5 most effective ways to support your kids adjusting to school

kids in kindergarten class

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“They don’t understand me, Mama! They don’t want to play with me.”

This is what Fatima’s six-year old told her when she got home from her first day in school. With tears in her eyes, her child begged for them to go back to their home country.

For many newcomer kids like Fatima’s, the first few weeks of school can be difficult. A new environment, new classmates, new rules, and a different language – all these can be overwhelming. It’s a problem for parents too who, like their kids, are also adjusting to their new country. The good news is that young children are resilient. They are open to learning and more often than not, they will assimilate the culture and language even faster than you. They will be able to adapt to tough situations especially when they get full support from their parents.

Here’s how to support your child during this transition period:

  1. Be always open

    You are your children’s first and most effective ally. It will give them great comfort knowing that you will always be there to support them.

    • Listen – Give them your full attention when they speak. Let them finish their story before you react. If they seem quiet, ask about their day when they come home from school. Ask about activities that they enjoyed and new things they learned. Be cheerful and encouraging. This will prevent them from focusing only on the things that they don’t like about school.
    • Don’t scold – Never raise your voice or think that they are being dramatic when they complain or cry. This will make them think that their feelings are not valid and that they not worth your attention. They might decide to keep things to themselves. You will have a bigger problem on your hands when they refuse to communicate with you later on. They should be able to ask for help when they need it.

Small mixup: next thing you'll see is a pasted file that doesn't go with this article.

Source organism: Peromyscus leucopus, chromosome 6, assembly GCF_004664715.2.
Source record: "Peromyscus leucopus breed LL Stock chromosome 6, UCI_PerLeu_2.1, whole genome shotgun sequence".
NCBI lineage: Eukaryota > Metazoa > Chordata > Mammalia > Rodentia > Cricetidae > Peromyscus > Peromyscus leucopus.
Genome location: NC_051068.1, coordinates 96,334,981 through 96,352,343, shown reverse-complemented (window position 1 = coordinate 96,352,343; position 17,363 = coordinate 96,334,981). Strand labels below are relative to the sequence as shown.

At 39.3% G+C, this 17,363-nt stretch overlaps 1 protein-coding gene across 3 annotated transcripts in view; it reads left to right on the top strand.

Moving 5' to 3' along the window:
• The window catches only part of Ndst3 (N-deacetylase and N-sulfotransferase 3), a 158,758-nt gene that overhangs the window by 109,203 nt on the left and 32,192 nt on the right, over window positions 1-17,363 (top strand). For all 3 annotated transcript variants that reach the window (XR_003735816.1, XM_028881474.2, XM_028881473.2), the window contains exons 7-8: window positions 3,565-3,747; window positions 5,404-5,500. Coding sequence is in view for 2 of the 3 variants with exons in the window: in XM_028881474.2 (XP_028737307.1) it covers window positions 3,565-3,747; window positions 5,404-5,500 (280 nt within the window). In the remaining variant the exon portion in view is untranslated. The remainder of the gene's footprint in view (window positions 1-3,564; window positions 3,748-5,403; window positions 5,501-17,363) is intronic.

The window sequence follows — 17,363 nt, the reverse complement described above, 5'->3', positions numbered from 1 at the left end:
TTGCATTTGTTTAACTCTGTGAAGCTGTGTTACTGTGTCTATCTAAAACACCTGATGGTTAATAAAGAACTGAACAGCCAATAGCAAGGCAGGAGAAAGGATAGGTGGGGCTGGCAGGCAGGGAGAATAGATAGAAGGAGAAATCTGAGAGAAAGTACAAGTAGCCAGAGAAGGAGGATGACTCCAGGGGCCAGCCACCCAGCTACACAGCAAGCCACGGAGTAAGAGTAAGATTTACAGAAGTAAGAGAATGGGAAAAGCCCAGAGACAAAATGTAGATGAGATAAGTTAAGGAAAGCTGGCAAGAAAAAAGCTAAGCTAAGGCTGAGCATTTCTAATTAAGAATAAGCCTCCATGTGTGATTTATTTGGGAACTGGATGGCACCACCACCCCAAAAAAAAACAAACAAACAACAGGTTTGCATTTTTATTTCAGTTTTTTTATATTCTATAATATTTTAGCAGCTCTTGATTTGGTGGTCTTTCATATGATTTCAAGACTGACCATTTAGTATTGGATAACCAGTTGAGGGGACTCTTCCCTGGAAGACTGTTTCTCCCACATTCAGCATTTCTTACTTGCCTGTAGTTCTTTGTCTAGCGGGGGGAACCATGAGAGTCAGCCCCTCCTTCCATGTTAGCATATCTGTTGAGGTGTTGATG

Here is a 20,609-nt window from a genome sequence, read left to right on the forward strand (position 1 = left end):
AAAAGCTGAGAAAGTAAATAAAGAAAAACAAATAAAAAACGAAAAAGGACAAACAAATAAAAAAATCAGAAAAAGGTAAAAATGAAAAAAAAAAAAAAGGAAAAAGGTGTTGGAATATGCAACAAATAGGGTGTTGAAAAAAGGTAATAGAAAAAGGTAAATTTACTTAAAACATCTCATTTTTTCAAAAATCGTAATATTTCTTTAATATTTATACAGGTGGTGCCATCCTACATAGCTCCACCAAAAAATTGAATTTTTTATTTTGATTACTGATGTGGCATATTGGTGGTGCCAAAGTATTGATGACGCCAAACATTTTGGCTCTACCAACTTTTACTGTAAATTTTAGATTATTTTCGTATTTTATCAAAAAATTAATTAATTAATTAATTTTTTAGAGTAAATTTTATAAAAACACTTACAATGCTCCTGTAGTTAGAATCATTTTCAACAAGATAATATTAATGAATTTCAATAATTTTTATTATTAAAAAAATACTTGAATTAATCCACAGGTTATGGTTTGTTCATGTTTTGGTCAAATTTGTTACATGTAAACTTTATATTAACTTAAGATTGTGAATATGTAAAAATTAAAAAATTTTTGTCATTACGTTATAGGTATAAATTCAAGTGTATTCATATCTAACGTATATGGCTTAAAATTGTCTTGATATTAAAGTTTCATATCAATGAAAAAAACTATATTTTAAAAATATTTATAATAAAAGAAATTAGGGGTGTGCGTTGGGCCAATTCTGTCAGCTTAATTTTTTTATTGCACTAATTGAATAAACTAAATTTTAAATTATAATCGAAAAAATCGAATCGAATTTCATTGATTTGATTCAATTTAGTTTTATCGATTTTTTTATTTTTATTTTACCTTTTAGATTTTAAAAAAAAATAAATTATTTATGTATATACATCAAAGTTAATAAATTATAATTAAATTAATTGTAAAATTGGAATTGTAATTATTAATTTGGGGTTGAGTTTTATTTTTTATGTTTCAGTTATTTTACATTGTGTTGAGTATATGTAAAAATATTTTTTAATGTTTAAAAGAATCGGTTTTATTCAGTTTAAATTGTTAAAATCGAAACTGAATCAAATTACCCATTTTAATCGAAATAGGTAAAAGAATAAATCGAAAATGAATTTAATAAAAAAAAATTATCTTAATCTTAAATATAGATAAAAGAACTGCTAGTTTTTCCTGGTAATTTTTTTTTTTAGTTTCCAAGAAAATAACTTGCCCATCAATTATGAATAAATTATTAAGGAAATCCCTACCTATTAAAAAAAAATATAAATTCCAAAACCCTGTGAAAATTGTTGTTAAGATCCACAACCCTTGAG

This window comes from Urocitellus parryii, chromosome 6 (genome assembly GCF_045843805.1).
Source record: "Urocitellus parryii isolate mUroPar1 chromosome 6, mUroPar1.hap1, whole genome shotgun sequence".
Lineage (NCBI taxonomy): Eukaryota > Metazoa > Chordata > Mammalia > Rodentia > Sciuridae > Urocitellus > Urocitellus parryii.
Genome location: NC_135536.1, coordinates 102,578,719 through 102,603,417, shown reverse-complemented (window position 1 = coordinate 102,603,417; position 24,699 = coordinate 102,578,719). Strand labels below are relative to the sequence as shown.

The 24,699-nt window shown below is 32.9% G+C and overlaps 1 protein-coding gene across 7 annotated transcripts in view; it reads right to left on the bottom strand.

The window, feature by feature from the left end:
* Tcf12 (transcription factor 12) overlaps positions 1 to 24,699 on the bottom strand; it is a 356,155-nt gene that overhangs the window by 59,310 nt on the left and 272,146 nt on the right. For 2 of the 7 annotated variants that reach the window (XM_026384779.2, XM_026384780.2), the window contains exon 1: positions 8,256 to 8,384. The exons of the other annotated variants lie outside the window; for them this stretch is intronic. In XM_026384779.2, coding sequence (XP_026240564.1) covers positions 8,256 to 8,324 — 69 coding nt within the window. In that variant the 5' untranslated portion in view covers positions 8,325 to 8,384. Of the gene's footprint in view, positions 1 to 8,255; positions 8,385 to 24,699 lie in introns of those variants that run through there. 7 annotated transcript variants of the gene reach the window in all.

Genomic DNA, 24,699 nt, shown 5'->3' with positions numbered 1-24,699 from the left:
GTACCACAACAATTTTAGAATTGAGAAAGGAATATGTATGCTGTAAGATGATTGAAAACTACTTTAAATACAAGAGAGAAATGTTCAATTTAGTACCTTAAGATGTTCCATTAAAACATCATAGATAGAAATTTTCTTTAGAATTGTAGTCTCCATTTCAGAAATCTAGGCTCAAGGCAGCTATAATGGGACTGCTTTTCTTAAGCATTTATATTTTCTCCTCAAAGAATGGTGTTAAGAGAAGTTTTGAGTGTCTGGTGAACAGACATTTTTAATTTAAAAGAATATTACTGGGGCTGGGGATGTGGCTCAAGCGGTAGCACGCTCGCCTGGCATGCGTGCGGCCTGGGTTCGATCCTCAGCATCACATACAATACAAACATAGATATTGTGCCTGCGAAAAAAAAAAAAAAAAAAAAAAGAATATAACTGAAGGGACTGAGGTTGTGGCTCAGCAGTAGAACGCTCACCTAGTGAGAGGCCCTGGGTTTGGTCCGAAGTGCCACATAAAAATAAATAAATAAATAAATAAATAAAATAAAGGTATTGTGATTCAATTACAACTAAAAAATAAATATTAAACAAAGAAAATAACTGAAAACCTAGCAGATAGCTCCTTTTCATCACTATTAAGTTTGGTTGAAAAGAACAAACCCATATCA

• Don’t worry when they complain – That’s normal during the first few days. Do your best to make them comfortable at school to lessen their worries. For example, allow your child to bring one item from home (like a stuffed toy) on the first few days of kindergarten or walk them to school in the morning.
    • Send them to school prepared – Enough sleep and a nutritious breakfast will help them feel energized and ready to face a day of learning.
  2. Talk to the teacher

    Request to meet with teachers to discuss your concerns. You can do this anytime in the school year. Educators would know best how to support your child at school. They can tell you about extra supports like ESL resources and other classes that your child might need. They can also discuss strategies on how you can provide additional support at home. If you can’t speak English well, ask a relative or friend to go with you. Don’t worry, teachers are used to working with newcomer parents. They are familiar with your concerns. They will welcome your involvement.

  3. Encourage play

    Allow your child to go on play dates with kids in their school and in your neighbourhood. Playing with other kids will teach them the social and language skills that will help them assimilate more quickly at school. It’s a great way for you to get to know other parents in your neighbourhood as well. Other great venues where your kids can mingle with other kids is at swimming classes, martial arts, or art classes. Plus, learning a new skill or sport will boost your child’s confidence.